Melissa Harris-Perry: When you talk about literary leadership, I find the ways that Ssanyu is up to this to be really compelling. Talk a little bit about how she thinks about and talk about what it means to be a literary leader? I'm not sure that I would have ever even thought of that area before encountering her work.
Khristi Lauren Adams: We've talked a lot, we've seen a lot, particularly on social media when it comes to this push for this need for diverse literature. I see that as a form of activism particularly now where books are being banned and, everyone's talking about critical race theory, et cetera. Ssanyu has been doing this work for years, and really just trying to push for there to be much more representation.
Not just representation in bookstores, but for young brown kids to see themselves represented in books. For her, for me, it's not even just the content of the books for her is really the aesthetic as well. She wants brown kids to be excited about seeing themselves, just the way that she was excited about seeing representations of herself when she started reading when she was at such a young age.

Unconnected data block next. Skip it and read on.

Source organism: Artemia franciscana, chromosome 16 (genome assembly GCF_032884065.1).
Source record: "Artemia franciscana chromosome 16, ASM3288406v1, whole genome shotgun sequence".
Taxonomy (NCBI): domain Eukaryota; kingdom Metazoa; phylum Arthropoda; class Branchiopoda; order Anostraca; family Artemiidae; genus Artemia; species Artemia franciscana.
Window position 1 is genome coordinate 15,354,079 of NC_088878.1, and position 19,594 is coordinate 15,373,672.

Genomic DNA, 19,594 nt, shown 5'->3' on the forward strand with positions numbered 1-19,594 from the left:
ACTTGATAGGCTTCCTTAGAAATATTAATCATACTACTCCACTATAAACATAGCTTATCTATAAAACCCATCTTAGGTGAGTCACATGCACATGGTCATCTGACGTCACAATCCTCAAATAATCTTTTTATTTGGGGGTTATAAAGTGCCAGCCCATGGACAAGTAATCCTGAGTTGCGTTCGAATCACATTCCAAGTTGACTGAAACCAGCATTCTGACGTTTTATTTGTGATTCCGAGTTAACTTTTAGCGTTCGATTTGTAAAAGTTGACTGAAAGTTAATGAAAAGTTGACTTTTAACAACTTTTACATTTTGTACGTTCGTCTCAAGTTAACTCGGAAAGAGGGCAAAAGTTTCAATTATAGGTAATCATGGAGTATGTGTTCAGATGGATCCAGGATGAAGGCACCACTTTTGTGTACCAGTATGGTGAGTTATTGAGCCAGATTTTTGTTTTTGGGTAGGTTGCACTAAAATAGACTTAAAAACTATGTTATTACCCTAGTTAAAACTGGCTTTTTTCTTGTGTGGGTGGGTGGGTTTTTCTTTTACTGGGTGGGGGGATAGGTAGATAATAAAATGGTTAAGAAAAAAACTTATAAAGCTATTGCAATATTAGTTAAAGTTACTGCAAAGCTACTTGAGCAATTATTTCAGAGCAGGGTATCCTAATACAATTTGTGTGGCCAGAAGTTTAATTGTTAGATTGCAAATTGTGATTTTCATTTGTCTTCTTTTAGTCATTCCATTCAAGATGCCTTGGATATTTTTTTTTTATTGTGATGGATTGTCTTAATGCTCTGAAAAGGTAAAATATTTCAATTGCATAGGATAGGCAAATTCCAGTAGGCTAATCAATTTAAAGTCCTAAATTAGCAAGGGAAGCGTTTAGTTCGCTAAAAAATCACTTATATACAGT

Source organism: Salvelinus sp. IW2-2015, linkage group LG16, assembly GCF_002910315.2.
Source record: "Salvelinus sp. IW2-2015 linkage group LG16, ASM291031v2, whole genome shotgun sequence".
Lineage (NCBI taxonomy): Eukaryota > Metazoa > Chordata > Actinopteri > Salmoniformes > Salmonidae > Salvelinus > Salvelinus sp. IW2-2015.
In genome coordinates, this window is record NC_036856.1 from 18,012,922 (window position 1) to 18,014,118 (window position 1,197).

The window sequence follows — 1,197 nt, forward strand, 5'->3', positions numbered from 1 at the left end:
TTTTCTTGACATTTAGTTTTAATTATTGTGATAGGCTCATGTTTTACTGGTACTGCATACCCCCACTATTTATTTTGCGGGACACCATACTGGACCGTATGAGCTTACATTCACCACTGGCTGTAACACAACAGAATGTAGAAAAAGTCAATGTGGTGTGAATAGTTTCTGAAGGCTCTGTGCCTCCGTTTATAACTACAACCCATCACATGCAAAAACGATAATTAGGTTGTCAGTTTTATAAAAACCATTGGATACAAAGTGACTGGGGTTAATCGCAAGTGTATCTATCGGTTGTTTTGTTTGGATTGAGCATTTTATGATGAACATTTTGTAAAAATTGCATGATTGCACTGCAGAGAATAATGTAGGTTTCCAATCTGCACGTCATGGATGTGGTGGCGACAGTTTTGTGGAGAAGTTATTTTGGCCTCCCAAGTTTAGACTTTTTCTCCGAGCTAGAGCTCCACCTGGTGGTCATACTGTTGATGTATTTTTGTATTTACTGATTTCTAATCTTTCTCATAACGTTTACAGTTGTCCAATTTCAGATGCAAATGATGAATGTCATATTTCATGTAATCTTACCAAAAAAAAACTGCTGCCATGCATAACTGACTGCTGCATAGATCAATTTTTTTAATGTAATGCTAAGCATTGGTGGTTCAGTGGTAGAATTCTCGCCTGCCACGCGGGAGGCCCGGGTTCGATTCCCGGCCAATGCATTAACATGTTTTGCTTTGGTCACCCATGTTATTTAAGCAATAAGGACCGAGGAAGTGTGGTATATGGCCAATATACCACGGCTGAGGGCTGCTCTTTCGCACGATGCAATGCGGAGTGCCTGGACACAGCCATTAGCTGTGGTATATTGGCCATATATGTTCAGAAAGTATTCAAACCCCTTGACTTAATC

Melissa Harris-Perry: Talk to me about some of the young women you highlight here, whose work has really been about leading after these moments of violence, maybe, Tyah-Amoy Roberts?
Khristi Lauren Adams: Tyah-Amoy actually, her leadership began in the wake of the Parkland shooting, because she was a student at Marjory Stoneman Douglas High School at the time. I remember seeing her leadership on display before I even thought about writing the book. I remember seeing her and a bunch of other young Black kids that were students at the school, basically saying, look, they, they did a press conference on television, and they said, "Look, there are other Black kids at Marjory Stoneman Douglas High School." Because the faces that were being highlighted, particularly for March For Our Lives, were white faces, with the exception of Emma Gonzalez.